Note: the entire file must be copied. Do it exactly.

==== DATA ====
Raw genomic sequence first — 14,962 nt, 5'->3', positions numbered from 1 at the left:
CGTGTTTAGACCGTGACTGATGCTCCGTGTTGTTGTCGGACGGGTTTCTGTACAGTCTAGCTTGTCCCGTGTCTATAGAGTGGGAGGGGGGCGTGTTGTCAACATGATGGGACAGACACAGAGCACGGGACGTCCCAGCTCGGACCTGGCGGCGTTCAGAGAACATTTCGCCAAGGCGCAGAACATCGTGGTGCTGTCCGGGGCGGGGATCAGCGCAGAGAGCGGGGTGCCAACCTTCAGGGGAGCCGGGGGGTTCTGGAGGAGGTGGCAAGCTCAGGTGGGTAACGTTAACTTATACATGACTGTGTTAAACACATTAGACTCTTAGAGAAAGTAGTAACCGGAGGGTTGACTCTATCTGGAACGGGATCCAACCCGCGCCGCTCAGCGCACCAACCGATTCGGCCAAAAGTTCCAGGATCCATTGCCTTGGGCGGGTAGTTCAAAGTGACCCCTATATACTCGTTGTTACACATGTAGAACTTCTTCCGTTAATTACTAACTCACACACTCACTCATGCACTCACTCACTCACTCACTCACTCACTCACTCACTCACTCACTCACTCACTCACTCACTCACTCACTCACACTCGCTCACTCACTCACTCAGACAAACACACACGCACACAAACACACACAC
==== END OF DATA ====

Raw genomic sequence first — 14,962 nt, 5'->3', positions numbered from 1 at the left:
CGTGTTTAGACCGTGACTGATGCTCCGTGTTGTTGTCGGACGGGTTTCTGTACAGTCTAGCTTGTCCCGTGTCTATAGAGTGGGAGGGGGGCGTGTTGTCAACATGATGGGACAGACACAGAGCACGGGACGTCCCAGCTCGGACCTGGCGGCGTTCAGAGAACATTTCGCCAAGGCGCAGAACATCGTGGTGCTGTCCGGGGCGGGGATCAGCGCAGAGAGCGGGGTGCCAACCTTCAGGGGAGCCGGGGGGTTCTGGAGGAGGTGGCAAGCTCAGGTGGGTAACGTTAACTTATACATGACTGTGTTAAACACATTAGACTCTTAGAGAAAGTAGTAACCGGAGGGTTGACTCTATCTGGAACGGGATCCAACCCGCGCCGCTCAGCGCACCAACCGATTCGGCCAAAAGTTCCAGGATCCATTGCCTTGGGCGGGTAGTTCAAAGTGACCCCTATATACTCGTTGTTACACATGTAGAACTTCTTCCGTTAATTACTAACTCACACACTCACTCATGCACTCACTCACTCACTCACTCACTCACTCACTCACTCACTCACTCACTCACTCACTCACTCACTCACTCACACTCGCTCACTCACTCACTCAGACAAACACACACGCACACAAACACACACAC